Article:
Round Table Discussion with Lynne Huffer, Steven Ogden, Paul Patton, and Jana Sawicki
AbstractJoanna Crosby and Dianna Taylor: The theme of this special section of Foucault Studies, “Foucauldian Spaces,” emerged out of the 2016 meeting of the Foucault Circle, where the four of you were participants. Each of the three individual papers contained in the special section critically deploys and/or reconceptualizes an aspect of Foucault’s work that engages and offers particular insight into the construction, experience, and utilization of space. We’d like to ask the four of you to reflect on what makes a space Foucauldian, and whether or not (and why or why not) you’d consider the space created by the convergence of and intellectual exchanges among an international group of Foucault scholars at the University of New South Wales in the summer of 2016 to be Foucauldian.
• Assata Shakur, “Women in Prison: How We Are,” in The New Abolitionists: (Neo) Slave Narratives and the Contemporary Prison Writing, ed. Joy James (Albany: SUNY Press, 2005), 85. For an analysis of Shakur and other black feminists in relation to Foucault, the GIP, and prison abolition see Stephen Dillon, “‘Can They Ever Escape?’ Foucault, Black Feminism, and the Intimacy of Abolition,” in Zurn and Dilts, 259-276.
• Ben Doherty, “Scale of Surveillance in Manus Island Detention Centre Laid Bare,” The Guardian Australia, 19 May 2017.
• Edward S. Casey, The Fate of Place: A Philosophical History, (Oakland: University of California Press, 1998)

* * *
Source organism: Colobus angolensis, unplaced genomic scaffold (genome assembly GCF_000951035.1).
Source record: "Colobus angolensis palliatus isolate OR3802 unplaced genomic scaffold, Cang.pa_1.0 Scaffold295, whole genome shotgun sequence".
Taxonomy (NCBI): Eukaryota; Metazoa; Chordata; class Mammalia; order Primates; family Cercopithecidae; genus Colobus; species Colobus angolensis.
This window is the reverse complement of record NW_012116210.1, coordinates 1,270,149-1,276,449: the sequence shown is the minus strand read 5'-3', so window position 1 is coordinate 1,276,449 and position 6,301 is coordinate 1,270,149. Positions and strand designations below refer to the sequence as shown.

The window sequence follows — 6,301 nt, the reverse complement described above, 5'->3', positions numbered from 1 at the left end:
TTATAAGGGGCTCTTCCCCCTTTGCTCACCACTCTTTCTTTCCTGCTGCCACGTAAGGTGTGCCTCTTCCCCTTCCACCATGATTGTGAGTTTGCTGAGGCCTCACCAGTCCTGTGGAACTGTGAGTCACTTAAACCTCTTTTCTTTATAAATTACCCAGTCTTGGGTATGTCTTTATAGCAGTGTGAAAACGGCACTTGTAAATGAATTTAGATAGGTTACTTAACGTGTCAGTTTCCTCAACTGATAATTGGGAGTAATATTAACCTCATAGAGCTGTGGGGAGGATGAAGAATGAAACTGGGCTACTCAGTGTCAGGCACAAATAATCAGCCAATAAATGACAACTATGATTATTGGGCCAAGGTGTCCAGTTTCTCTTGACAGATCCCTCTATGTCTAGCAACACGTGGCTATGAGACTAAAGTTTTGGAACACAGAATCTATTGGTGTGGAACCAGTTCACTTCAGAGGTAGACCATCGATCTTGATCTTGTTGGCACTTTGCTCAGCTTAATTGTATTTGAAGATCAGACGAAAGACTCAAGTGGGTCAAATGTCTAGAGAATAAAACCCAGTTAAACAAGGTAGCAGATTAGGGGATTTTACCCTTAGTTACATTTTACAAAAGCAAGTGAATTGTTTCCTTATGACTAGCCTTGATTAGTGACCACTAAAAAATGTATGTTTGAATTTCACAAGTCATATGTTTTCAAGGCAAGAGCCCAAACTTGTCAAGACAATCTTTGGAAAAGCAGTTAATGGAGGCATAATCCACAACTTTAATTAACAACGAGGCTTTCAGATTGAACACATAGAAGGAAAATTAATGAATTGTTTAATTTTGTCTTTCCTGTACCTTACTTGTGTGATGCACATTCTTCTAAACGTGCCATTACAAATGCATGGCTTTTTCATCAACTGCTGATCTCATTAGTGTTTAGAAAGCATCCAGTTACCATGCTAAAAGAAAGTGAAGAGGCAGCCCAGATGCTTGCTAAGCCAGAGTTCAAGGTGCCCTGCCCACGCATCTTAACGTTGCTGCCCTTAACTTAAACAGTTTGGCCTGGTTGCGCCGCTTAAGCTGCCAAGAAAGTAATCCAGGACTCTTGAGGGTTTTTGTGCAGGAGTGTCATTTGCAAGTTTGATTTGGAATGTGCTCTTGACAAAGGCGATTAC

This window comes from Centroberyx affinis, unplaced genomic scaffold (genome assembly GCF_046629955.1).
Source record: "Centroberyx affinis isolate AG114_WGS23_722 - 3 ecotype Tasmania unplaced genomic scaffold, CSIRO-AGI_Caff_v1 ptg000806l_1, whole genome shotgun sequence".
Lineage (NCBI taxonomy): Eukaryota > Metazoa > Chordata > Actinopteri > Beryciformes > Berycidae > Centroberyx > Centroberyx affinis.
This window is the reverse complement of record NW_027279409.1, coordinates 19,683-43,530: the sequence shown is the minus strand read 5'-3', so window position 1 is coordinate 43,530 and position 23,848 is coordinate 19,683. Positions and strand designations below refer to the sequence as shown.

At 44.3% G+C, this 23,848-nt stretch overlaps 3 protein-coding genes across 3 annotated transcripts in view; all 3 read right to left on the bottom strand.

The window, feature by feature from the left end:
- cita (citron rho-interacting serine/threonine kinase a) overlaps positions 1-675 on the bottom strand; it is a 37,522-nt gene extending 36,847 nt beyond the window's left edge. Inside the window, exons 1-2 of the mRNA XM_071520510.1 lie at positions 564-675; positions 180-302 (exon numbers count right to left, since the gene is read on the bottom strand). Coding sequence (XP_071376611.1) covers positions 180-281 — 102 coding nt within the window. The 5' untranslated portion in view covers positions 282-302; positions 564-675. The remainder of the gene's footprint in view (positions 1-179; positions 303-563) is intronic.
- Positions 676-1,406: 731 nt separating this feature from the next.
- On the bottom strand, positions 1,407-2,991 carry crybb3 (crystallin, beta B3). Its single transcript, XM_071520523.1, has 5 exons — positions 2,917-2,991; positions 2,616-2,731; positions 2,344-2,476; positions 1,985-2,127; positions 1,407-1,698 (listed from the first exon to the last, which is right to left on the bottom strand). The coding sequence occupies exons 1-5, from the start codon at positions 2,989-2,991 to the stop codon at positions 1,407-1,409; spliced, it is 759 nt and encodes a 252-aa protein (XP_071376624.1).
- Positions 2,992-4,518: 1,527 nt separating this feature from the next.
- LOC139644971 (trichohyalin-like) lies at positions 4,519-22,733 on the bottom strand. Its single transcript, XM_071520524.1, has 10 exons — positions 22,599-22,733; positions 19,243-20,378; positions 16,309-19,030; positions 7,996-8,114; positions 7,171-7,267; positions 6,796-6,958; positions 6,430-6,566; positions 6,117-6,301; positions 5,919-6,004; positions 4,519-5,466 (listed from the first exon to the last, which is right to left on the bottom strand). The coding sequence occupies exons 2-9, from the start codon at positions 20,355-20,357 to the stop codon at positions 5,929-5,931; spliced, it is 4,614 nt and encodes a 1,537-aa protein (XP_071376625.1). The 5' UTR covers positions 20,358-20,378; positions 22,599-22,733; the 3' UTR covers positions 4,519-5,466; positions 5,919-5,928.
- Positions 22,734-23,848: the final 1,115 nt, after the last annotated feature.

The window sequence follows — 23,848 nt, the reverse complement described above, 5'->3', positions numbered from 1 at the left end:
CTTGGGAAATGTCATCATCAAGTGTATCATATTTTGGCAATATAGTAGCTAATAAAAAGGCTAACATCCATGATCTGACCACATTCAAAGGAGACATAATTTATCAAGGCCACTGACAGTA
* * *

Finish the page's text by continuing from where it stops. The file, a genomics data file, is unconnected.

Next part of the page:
• Gilles Deleuze, Foucault, (Minneapolis: University of Minnesota Press, 1988), 50.
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• Kevin Hetherington, The Badlands of Modernity: Heterotopia and Social Ordering, (New York: Routledge, 1997): https://doi.org/10.4324/9780203428870
• Lynne Huffer, Mad for Foucault: Rethinking the Foundations of Queer Theory (New York: Columbia University Press, 2010)
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• Michel Foucault, “Space, Knowledge, and Power,” in Essential Works of Foucault 1954–1984, Volume 3: Power, trans. Robert Hurley et al., ed. James D. Faubion, (New York: The New Press, 2000)
• Michel Foucault, Discipline and Punish: The Birth of the Prison, trans. Alan Sheridan (New York: Vintage, 1979)
• Michel Foucault, History of Madness, trans. Jonathan Murphy and Jean Khalfa (New York: Routledge, 2006)
• Michel Foucault, Security, Territory, Population: Lectures at the Collège de France, 1977-1978, trans. Graham Burchell, (New York: Palgrave Macmillan, 2007)
• Michel Foucault, The Birth of Biopolitics: Lectures at the Collège de France, 1978-1979, trans. Graham Burchell, (New York: Palgrave Macmillan, 2008)
• Michel Foucault, The History of Sexuality: Volume 1, An Introduction, trans. Robert Hurley, (New York: Vintage, 1990)
• Michel Foucault, The History of Sexuality: Volume 2: The Use of Pleasure, trans. Robert Hurley (New York: Vintage, 1990)
• Michel Foucault, The Order of Things: An Archaeology of the Human Sciences (New York: Random House, 1970)
• Michel Foucault, The Punitive Society: Lectures at the Collège de France, 1972-1973, trans. Graham Burchell, (New York: Palgrave Macmillan, 2015)
• Stuart Elden, Mapping the Present: Heidegger, Foucault and the Project of a Spatial History, (New York: Continuum, 2001)
• Wendy Brown, Undoing the Demos: Neoliberalism’s Stealth Revolution (Brooklyn, NY: Zone Books, 2015)
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